Thursday, January 26, 2017

Policy-based Privacy is Over

Yesterday, President Donald Trump issued an executive order to enhance "Public Safety in the Interior of the United States".

Of interest here is section 14:
Sec. 14.  Privacy Act.  Agencies shall, to the extent consistent with applicable law, ensure that their privacy policies exclude persons who are not United States citizens or lawful permanent residents from the protections of the Privacy Act regarding personally identifiable information.  
What this means is that the executive branch, including websites, libraries and information systems may not use privacy policies to protect users other than US citizens and green card holders. Since websites, libraries and information systems typically don't keep track of user citizen status, this makes it very difficult to have any privacy policy at all.

Note that this executive order does not apply to the Library of Congress, an organ of the legislative branch of the US government. Nevertheless, it demonstrates the vulnerability of policy-based privacy. Who's to say that Congress won't enact the same restrictions for the legislative branch? Who's to say that Congress won't enact the same restrictions on any website. library or information system that operates in multiple states?

Lawyering privacy won't work any more. Librarianing privacy won't work any more. We need to rely on engineers to build privacy into our websites, libraries and information systems. This is possible. Engineers have tools such as strong cryptography that allow privacy to be built into systems without compromising functionality. It's not that engineers are immune from privacy-breaking mandates, but it's orders of magnitude more difficult to outlaw privacy engineering than it is to invalidate privacy policies. A system that doesn't record what a user does can't produce user activity records. Some facts are not alternativable. Math trumps Trump.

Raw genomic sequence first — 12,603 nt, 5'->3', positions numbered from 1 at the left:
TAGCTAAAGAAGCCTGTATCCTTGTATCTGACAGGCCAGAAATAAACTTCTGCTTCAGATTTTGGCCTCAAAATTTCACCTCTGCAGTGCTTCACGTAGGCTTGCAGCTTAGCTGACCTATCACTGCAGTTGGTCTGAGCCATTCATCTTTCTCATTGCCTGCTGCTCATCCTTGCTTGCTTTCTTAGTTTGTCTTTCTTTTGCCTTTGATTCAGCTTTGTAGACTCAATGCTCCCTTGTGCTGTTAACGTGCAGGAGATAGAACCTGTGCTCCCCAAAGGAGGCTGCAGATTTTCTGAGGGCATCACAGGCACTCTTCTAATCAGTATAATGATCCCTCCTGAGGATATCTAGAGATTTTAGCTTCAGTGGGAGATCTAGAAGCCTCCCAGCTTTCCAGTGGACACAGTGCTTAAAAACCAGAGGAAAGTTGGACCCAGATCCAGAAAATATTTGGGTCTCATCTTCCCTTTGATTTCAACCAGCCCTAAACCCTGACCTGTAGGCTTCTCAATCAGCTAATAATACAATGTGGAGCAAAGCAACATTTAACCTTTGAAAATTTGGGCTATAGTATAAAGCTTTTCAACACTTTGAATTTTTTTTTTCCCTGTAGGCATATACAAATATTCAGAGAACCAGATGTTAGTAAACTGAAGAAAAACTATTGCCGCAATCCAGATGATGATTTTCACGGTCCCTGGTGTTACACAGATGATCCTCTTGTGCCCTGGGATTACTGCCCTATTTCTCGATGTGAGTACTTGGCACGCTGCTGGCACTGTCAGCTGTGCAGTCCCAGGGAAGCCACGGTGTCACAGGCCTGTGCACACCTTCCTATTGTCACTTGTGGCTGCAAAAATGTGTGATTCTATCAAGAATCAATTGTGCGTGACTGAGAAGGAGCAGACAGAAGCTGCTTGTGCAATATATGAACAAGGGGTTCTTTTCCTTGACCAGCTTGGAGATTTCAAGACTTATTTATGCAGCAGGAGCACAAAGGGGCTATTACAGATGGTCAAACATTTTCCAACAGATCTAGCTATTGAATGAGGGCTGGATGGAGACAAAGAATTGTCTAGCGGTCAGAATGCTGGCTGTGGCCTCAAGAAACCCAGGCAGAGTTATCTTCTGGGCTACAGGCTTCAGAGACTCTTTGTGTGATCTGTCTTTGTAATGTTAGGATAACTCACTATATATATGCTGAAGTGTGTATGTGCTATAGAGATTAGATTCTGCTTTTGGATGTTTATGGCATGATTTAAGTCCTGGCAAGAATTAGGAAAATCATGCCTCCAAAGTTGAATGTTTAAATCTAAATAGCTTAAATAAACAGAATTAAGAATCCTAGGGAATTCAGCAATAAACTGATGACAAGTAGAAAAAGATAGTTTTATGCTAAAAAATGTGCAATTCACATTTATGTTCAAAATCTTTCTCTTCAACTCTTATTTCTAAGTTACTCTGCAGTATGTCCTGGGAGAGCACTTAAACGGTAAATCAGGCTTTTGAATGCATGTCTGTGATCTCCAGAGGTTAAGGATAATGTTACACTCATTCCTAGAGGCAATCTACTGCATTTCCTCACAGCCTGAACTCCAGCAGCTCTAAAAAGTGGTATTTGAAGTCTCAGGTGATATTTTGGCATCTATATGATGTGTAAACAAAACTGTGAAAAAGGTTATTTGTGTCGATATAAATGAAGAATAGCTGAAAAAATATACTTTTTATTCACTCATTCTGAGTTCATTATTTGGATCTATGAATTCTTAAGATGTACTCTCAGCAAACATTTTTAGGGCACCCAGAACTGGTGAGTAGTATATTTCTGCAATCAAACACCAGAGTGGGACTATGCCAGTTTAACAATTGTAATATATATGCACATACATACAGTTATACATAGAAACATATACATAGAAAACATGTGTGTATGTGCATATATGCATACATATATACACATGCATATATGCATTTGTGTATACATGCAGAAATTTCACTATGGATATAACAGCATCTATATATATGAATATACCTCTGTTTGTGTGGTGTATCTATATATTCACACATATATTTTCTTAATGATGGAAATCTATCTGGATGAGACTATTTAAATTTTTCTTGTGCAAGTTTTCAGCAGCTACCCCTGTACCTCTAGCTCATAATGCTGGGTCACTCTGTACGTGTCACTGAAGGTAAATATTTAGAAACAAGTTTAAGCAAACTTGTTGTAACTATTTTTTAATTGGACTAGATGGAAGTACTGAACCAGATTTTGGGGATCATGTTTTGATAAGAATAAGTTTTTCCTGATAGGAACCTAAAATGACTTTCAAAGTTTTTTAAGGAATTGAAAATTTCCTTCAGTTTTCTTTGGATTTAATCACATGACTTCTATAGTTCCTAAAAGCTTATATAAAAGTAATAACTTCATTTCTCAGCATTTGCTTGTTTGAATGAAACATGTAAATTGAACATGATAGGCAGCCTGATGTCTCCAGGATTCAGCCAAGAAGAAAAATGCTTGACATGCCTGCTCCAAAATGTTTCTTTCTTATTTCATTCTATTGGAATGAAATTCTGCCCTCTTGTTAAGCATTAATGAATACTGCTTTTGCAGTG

1. I've asked this recently, but I'd like to hear if there are public libraries with experience running Tor as a browser on their public computers. Tor can send confusing messages, so I'm curious if anyone has tried this and can comment on how much of a hassle it might be in terms of helping patrons use it.

    1. (posted for Alison Macrina - Blogger doesn't like Tor)

      Hi Karen,

      We've helped a number of libraries install Tor Browser and have advised many others who did it on their own. We suggest a few best practices:
      - renaming the Tor Browser shortcut to something that gives users a heads-up that this browser is something different, eg "Tor Browser: private web browsing".
      - Also, make signs and hang them up in the computer area that explain briefly what Tor Browser is and how it behaves a bit differently than what the user is expecting. We also have a poster that we can send you which explains Tor in an engaging way.

      You can also contact us directly for help: info (at)
      libraryfreedomproject (dot) org.

      Alison (director of LFP)


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